Bob Bradley has a new four-year contract to coach the U.S. men’s soccer team.
We’ll learn more at noon ET on Tuesday when Bradley and U.S. Soccer president Sunil Gulati conduct a teleconference in New York City, but here are my three quick thoughts on U.S. Soccer’s decision to extend Bradley’s contract:
• This is something of a surprise. It was always possible that Bradley would return for another World Cup cycle after leading the U.S. to a second-round performance in the recent World Cup in South Africa. But the consensus among U.S. players (including Landon Donovan) and among insiders connected to the team was that Bradley would probably get a nice handshake for meeting (but not exceeding) pre-World Cup expectations and then move on to another coaching gig. The U.S. hasn’t had a foreign coach since 1995, and it seemed as though Gulati might finally land the California-based German Juergen Klinsmann. If Gulati did meet with Klinsmann, as recent reports had indicated, it sounds like Klinsmann either wasn’t interested or (as in 2006) wanted more control than U.S. Soccer was willing to give him.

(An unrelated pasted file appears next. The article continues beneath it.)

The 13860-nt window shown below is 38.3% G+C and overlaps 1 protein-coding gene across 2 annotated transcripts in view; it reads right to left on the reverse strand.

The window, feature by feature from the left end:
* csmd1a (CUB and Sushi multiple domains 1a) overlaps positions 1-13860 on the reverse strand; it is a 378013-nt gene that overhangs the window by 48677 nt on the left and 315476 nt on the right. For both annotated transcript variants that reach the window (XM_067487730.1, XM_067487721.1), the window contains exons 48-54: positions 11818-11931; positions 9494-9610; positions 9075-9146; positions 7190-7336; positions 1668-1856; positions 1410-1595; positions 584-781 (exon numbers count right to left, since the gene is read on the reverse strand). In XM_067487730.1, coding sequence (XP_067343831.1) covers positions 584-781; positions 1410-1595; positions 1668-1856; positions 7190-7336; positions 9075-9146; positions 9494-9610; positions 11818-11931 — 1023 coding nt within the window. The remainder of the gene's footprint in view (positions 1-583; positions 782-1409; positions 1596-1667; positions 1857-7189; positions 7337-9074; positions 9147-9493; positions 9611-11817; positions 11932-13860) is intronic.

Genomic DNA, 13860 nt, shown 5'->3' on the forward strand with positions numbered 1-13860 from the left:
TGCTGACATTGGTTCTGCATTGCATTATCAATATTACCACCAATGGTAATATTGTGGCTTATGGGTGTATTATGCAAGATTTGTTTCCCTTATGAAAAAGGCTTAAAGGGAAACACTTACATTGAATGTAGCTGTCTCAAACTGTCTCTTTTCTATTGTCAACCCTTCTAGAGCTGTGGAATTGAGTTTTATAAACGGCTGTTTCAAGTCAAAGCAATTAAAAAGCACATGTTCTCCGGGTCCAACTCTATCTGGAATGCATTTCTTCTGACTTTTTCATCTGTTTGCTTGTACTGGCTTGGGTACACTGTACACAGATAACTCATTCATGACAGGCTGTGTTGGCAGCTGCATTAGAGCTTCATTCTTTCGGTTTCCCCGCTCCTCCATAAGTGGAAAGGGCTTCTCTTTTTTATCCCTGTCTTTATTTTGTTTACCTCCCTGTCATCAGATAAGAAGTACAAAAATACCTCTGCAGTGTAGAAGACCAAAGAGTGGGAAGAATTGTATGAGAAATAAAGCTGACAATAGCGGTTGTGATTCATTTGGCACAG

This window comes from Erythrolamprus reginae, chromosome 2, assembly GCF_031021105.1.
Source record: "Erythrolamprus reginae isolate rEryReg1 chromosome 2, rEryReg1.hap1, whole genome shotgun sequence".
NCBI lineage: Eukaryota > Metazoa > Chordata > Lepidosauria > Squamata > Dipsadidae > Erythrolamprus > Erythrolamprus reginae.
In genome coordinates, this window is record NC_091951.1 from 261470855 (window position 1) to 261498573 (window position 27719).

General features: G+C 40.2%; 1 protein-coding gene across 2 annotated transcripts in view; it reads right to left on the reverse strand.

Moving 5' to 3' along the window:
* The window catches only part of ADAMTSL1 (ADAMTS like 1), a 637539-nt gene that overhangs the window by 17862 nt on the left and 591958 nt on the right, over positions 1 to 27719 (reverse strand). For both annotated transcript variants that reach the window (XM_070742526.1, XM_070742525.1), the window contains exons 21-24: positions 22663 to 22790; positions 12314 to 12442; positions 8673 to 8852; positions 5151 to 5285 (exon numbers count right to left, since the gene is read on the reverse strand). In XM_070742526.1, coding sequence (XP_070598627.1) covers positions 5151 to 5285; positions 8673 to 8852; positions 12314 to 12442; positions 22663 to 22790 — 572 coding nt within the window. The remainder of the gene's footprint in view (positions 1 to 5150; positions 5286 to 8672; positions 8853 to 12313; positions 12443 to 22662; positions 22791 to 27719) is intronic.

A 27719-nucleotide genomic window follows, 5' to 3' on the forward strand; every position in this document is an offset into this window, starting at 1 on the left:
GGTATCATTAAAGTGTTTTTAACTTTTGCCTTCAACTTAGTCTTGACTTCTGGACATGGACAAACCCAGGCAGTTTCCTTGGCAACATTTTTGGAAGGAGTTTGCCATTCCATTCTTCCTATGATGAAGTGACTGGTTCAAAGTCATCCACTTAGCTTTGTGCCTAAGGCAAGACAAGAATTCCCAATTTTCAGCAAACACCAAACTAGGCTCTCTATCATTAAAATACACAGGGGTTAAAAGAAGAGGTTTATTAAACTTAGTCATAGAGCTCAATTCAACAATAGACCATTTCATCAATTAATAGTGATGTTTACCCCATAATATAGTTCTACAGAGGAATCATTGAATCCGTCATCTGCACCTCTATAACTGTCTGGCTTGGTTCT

• There may be conditions attached to Bradley’s staff choices. I’ll be curious to see if Bradley ends up keeping all of his assistants. There was a sense that things got stale toward the end of Bruce Arena’s eight years as the U.S. coach, and Gulati may want there to be some fresh eyes on Bradley’s staff. The last time a U.S. coach was retained after a World Cup was a different situation: Arena had reached the 2002 quarterfinals and was being celebrated as some sort of motivational genius. Though the U.S. did win Group C ahead of England in 2010, Bradley went out in the second round, a 2-1 loss to Ghana that was a winnable game for the United States. Keep in mind, too, that Gulati waited 65 days after the U.S.’s World Cup exit to give Bradley an extension. (By contrast, he waited a couple hours to offer an extension to U.S. women’s coach Pia Sundhage—even getting down on one knee to do so at a team party in Beijing—after her team had won the Olympic gold medal.)
• Gulati is committed to the idea that coaches with knowledge of American soccer have a built-in advantage coaching American soccer players. Bradley and Klinsmann (who has lived in California for more than a decade) appear to have been the only two serious candidates. Gulati has spoken at length over the years about his belief that American soccer players are different from their overseas counterparts and respond better to coaches with knowledge of the American system. Not every U.S. fan will agree with that, and it’s true that anyone who follows U.S. soccer has to be curious about what would happen if one of the world’s most famous soccer coaches—say, Guus Hiddink or José Mourinho—took over the U.S. national team. But that won’t be happening anytime soon now. Gulati has chosen Bradley. Do you think he made the right call?